Mitziegate 

The IRS scandal inspires a Kafka-esque tale.

It was only when they put the cuffs on her and led her out of the Cincinnati federal office building that she finally realized how much trouble she was in. Her husband, in one of his rare sober moments, had urged her to get a lawyer, and her neighbor, the know-it-all with the snow blower, urged her to leave the country. But she had a touching faith in America, and she felt that sooner or later everyone would understand how a big federal office works — or, actually, doesn't. Instead, there she was doing the perp walk, cameras clicking, reporters shouting questions: "Mitzie, Mitzie," they implored. This is how Mitziegate was born.

Mitziegate was very serious. She had learned that too late. "This is arrogance of power, abuse of power to the nth degree," a congressman named Ryan had said. Worse, the speaker of the House had said that someone was going to be arrested. He didn't specify a crime and he didn't name a person, but he had that scowling look on his face, and even though he was a fellow Buckeye, Mitzie sensed that he was no friend. John Boehner was going to lynch her.

Things were even worse in the press. That nice Ms. Noonan in The Wall Street Journal wrote that this was "the worst Washington scandal since Watergate." That Mr. Will — she used to see him from time to time on television — said something similar. Watergate, Watergate, Watergate. Mitzie had to Google it. She was shocked. My God, it was about a burglary and a coverup. The president had directed it all. Imagine! The president! Mitzie would have killed for a word from the president. She would have killed for any direction at all.

What was wrong with these people in Congress and in the press? Didn't they ever work in a place where you could drown in acronyms and where no one seemed to know what they were doing? Mitzie had a cousin who once had worked for GM, and it was no different. But, really, nothing could compare to the Internal Revenue Service. The tax code was 4 million words long. No one had ever read it.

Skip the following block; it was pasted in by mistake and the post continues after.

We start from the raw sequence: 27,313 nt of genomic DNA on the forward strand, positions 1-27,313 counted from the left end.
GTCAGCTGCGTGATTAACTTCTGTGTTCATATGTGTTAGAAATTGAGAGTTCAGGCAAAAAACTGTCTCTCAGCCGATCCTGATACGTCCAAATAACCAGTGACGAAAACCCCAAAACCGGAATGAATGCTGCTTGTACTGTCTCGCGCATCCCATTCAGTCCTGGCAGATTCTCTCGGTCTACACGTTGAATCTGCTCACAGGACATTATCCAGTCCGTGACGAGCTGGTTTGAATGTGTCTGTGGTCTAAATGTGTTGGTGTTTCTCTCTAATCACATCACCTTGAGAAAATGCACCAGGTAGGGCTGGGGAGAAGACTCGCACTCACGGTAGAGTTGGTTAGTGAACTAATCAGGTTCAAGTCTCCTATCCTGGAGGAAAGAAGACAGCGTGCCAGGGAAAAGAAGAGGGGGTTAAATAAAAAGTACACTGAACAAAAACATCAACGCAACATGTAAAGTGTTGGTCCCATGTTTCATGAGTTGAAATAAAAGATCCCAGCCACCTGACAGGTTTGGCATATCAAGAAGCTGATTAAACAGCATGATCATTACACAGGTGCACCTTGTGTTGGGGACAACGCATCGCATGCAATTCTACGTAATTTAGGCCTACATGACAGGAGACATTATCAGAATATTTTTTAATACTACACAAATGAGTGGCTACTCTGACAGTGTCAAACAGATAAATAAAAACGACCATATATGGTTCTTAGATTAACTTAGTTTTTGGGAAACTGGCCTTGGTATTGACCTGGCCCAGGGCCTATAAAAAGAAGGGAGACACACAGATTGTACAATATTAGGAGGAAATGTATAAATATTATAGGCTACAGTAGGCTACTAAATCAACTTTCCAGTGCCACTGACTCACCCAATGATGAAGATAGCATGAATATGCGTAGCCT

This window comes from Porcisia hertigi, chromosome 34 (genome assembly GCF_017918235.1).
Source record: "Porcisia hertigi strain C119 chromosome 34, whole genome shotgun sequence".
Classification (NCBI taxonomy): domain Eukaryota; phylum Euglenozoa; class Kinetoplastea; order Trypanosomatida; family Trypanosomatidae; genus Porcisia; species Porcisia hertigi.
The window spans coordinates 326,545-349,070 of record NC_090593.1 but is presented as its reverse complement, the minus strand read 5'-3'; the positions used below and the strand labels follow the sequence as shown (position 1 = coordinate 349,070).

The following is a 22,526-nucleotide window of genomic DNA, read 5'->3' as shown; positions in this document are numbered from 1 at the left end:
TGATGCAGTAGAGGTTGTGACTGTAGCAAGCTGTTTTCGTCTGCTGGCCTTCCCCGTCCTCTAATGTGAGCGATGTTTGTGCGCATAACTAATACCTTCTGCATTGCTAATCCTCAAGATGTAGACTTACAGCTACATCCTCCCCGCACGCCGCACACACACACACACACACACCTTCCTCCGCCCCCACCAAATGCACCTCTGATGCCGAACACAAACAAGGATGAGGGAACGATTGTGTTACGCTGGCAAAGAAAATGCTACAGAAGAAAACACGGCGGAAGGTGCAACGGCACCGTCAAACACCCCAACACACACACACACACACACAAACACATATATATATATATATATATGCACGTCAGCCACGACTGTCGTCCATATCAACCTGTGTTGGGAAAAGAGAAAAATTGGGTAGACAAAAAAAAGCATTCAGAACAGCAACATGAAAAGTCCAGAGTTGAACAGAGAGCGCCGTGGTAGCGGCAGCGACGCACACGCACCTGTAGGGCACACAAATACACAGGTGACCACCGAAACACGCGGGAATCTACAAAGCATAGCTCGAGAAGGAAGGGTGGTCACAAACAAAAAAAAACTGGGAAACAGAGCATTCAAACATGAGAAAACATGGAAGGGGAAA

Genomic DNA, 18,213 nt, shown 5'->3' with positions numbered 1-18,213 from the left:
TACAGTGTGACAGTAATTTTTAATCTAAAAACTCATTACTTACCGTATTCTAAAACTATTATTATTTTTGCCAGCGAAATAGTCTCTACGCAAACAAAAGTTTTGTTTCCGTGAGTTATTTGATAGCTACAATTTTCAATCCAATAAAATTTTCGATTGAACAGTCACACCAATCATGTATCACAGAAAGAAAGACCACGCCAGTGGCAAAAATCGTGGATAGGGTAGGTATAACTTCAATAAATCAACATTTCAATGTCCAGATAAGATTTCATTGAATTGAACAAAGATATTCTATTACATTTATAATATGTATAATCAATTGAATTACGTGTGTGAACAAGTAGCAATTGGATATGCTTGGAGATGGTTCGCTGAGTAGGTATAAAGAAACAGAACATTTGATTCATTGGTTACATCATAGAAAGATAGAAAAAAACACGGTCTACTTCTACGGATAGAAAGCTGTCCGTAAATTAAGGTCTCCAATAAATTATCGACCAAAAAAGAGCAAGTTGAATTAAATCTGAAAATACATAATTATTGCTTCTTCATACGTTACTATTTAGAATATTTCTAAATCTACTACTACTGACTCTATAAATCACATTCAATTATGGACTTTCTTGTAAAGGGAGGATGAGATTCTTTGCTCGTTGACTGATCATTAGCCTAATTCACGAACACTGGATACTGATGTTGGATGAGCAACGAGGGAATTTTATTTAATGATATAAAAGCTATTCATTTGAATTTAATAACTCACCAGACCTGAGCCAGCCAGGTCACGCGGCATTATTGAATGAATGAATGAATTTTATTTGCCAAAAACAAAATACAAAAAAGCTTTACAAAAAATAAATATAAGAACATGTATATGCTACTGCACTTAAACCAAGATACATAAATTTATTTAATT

Mitzie did not know anything about Kafka, but Kafka sure knew her. He had worked at the Workers' Accident Insurance Institute for the Kingdom of Bohemia. This is how he learned that hell is a vast bureaucracy. Mitzie knew that. She was assigned to Group 7822 of the IRS office. This was part — or maybe not — of the Exempt Organizations division, where no one wanted to work. It had to process 70,000 applications a year. It had to supervise 400,000 nonprofit groups that were either 501(c)(4) or 501(c)(3). If you were one, you didn't want to be the other.

Congress kept changing the rules. The courts made things up. The Tea Party people came out of nowhere. How could all these applications be processed? Who knew what these organizations were really doing? Mitzie needed guidance. But supervisors came and went. Washington was hopeless — and all this talk about sequestration and shortened work weeks. She was overwhelmed, and her daughter had put a ring through her nose.

Then she had an idea. She chose some keywords. Mitzie picked "educating on the Constitution" and "social economic reform movement" and maybe some others — she forgets. Much of this applied to conservative groups, because they were the ones doing most of the applying. But Mitzie snagged some liberal groups, too. The politics of the group didn't matter to her. My God, she was working for a Bush appointee! She just wanted the files off her desk.

But Washington did not understand. No one there had ever worked in a cubicle. No one there had ever read Kafka. They didn't know the difference between a crime and a lost file. They made rules and regulations no one could follow. Mitzie moved her files from one pile to another. At the end of the day — an expression that made her laugh — it was really the end of the day. She had kids. She had to go home. So she did.

But someone had to be arrested. The speaker insisted on it. This was bigger than Watergate. Everyone said so. One day they came for her. They took her building pass. They cuffed her. Let me do my face, she pleaded. They shook their heads no, and she was led out of the building. Look at the bright side, one of the cops whispered to her. Someday someone will refer to a scandal as bigger than Mitziegate. Mitzie smiled. And then she burst into tears.

Richard Cohen writes for the Washington Post Writers Group.

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